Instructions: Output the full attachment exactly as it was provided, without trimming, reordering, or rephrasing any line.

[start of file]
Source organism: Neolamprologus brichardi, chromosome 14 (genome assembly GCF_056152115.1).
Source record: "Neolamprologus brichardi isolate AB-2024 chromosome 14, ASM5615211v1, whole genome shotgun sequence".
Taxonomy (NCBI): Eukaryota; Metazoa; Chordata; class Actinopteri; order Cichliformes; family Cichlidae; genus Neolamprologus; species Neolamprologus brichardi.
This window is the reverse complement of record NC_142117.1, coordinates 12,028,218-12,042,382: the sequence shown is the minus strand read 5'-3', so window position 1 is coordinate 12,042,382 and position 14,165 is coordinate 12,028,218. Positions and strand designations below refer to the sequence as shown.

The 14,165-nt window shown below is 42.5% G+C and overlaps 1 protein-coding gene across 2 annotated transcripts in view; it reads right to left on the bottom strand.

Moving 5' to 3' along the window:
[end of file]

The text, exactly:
Source organism: Neolamprologus brichardi, chromosome 14 (genome assembly GCF_056152115.1).
Source record: "Neolamprologus brichardi isolate AB-2024 chromosome 14, ASM5615211v1, whole genome shotgun sequence".
Taxonomy (NCBI): Eukaryota; Metazoa; Chordata; class Actinopteri; order Cichliformes; family Cichlidae; genus Neolamprologus; species Neolamprologus brichardi.
This window is the reverse complement of record NC_142117.1, coordinates 12,028,218-12,042,382: the sequence shown is the minus strand read 5'-3', so window position 1 is coordinate 12,042,382 and position 14,165 is coordinate 12,028,218. Positions and strand designations below refer to the sequence as shown.

The 14,165-nt window shown below is 42.5% G+C and overlaps 1 protein-coding gene across 2 annotated transcripts in view; it reads right to left on the bottom strand.

Moving 5' to 3' along the window: